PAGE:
The Situation Room – a consortium of 40 Cambodian civil society groups collaborating on neutral, impartial, and independent election observation – released a final assessment of the commune elections on June 24 that identified serious election flaws, including an environment of intimidation and a lack of campaign finance transparency. While noting improvements in areas such as voter registration, the report concluded that “elections in Cambodia cannot yet be considered fully free and fair.”

On June 28, Prime Minister Hun Sen called for an investigation into the Situation Room: “The Interior Ministry must immediately take measures against what they have been doing under the pretext of election monitoring.” He questioned the group’s legal registration status and accused them of bias in favor of the opposition party. “How will they be punished?” he asked in the speech, delivered on the CPP’s 66th anniversary.

Hun Sen has held power for over 30 years since taking office in 1985. In a speech in February 2017, he responded to the idea of an opposition victory next year by threatening military force: “Some individuals … predicted that in 2018 they could win, and if we don’t hand over power to them, they will crush us. How can this happen if the troops are in my hand?”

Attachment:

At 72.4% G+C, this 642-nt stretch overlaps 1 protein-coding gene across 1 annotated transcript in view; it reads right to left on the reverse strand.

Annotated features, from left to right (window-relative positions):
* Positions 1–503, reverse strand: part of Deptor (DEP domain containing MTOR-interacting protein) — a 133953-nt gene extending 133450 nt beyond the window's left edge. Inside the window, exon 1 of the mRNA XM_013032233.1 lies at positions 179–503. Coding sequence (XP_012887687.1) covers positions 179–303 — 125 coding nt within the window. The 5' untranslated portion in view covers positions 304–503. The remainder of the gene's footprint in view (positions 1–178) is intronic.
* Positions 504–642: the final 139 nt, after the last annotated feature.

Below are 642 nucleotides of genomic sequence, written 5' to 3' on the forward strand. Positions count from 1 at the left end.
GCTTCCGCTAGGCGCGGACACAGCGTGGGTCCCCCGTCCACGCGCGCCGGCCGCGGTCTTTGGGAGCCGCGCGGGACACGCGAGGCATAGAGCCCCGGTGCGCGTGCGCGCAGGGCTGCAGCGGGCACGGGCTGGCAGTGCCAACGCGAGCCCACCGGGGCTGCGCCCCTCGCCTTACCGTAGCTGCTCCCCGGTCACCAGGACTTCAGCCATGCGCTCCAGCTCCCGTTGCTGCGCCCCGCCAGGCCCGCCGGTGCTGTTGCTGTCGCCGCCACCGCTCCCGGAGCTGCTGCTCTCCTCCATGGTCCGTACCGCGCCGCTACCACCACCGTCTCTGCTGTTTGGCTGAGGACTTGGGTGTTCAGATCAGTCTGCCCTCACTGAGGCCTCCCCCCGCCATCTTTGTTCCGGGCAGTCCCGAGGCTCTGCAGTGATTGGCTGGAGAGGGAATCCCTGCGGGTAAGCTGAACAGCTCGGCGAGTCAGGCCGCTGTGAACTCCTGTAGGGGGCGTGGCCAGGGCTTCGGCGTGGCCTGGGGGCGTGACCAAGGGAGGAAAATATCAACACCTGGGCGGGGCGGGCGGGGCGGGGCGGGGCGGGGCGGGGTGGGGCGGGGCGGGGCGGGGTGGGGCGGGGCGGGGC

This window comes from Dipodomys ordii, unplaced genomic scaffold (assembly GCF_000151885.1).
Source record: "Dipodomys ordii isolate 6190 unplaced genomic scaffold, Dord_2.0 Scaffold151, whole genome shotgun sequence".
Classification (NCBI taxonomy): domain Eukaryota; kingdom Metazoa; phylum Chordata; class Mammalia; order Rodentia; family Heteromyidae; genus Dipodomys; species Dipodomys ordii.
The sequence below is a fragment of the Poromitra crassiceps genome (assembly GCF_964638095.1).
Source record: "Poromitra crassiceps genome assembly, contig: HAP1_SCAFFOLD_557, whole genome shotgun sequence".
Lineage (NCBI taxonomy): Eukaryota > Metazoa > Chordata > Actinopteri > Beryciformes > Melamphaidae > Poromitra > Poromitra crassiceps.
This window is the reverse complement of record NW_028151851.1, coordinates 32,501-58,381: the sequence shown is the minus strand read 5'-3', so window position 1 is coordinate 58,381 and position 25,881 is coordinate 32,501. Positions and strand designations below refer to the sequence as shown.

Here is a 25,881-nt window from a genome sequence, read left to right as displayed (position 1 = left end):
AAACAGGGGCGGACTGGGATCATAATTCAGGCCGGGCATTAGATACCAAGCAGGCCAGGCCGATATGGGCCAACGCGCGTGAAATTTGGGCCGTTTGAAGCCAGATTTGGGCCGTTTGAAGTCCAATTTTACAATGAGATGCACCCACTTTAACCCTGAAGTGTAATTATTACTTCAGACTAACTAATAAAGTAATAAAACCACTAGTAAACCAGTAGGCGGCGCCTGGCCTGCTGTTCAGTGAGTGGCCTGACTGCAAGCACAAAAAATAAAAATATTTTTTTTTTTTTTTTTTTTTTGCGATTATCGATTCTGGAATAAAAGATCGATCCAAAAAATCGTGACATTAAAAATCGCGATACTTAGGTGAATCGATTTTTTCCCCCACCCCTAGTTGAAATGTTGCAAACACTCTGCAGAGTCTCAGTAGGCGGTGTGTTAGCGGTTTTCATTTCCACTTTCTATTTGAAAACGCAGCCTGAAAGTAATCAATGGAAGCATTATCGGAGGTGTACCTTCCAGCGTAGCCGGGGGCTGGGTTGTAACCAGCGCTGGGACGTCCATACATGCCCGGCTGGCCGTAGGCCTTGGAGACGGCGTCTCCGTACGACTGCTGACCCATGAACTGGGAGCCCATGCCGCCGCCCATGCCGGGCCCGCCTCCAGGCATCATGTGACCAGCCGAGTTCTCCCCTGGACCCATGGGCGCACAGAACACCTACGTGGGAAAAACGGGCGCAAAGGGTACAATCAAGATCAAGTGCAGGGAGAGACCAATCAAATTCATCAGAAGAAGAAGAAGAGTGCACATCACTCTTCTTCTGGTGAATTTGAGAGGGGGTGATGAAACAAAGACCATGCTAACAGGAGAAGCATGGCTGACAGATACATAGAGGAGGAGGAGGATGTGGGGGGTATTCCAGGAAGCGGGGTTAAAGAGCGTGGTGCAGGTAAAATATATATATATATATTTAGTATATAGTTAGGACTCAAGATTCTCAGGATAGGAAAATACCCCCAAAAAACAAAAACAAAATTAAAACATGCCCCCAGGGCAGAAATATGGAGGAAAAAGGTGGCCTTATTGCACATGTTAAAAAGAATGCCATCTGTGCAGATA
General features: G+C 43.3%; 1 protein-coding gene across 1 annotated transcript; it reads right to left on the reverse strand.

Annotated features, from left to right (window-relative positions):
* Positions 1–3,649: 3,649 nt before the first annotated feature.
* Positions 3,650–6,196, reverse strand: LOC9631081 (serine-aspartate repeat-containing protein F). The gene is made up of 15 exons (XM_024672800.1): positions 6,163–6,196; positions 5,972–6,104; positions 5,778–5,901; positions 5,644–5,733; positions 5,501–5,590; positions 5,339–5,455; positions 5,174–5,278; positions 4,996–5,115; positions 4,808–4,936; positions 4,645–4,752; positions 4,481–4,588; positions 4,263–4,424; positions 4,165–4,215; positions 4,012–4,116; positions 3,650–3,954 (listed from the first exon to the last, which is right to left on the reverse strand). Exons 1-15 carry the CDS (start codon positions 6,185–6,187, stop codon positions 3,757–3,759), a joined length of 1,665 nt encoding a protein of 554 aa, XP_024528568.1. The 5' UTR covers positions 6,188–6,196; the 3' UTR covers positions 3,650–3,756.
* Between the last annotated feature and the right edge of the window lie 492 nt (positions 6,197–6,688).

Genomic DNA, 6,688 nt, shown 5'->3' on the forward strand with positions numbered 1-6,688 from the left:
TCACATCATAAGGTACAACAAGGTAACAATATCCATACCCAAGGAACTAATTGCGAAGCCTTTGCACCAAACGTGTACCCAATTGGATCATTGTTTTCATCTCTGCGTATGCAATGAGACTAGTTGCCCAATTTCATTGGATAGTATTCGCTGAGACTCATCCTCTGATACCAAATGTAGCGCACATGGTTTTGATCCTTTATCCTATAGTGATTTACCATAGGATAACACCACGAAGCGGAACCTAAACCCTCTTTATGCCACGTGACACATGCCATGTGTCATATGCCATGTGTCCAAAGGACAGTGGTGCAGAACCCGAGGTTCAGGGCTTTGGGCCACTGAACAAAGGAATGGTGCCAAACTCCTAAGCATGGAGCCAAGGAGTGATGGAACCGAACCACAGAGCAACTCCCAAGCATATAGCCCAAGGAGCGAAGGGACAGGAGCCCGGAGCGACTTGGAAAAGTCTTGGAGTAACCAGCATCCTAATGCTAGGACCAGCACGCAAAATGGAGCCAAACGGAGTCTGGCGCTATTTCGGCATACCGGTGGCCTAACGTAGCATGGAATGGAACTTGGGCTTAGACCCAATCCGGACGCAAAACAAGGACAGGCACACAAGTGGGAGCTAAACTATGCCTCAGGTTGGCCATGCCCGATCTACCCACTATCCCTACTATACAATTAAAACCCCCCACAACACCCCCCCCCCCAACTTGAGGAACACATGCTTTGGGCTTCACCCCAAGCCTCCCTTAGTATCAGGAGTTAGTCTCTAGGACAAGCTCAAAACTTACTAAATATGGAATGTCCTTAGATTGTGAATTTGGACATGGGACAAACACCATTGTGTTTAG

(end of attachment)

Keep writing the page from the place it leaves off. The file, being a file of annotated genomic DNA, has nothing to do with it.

Hun Sen’s threats and the ministry’s ban continue the CPP’s long history of intimidating civil society groups and alleging collusion with the opposition Cambodia National Rescue Party (CNRP). In the lead up to the June 4 commune elections, Interior Ministry Spokesman Gen. Khieu Sopheak threatened human rights groups with government surveillance and investigation for allegedly supporting the opposition, which he later admitted was an attempt to intimidate them from monitoring the election. More broadly, the government has in recent years increased its repression of human rights groups such as the Cambodian Human Rights and Development Association (ADHOC), a member of the Situation Room, by carrying out politically motivated prosecutions.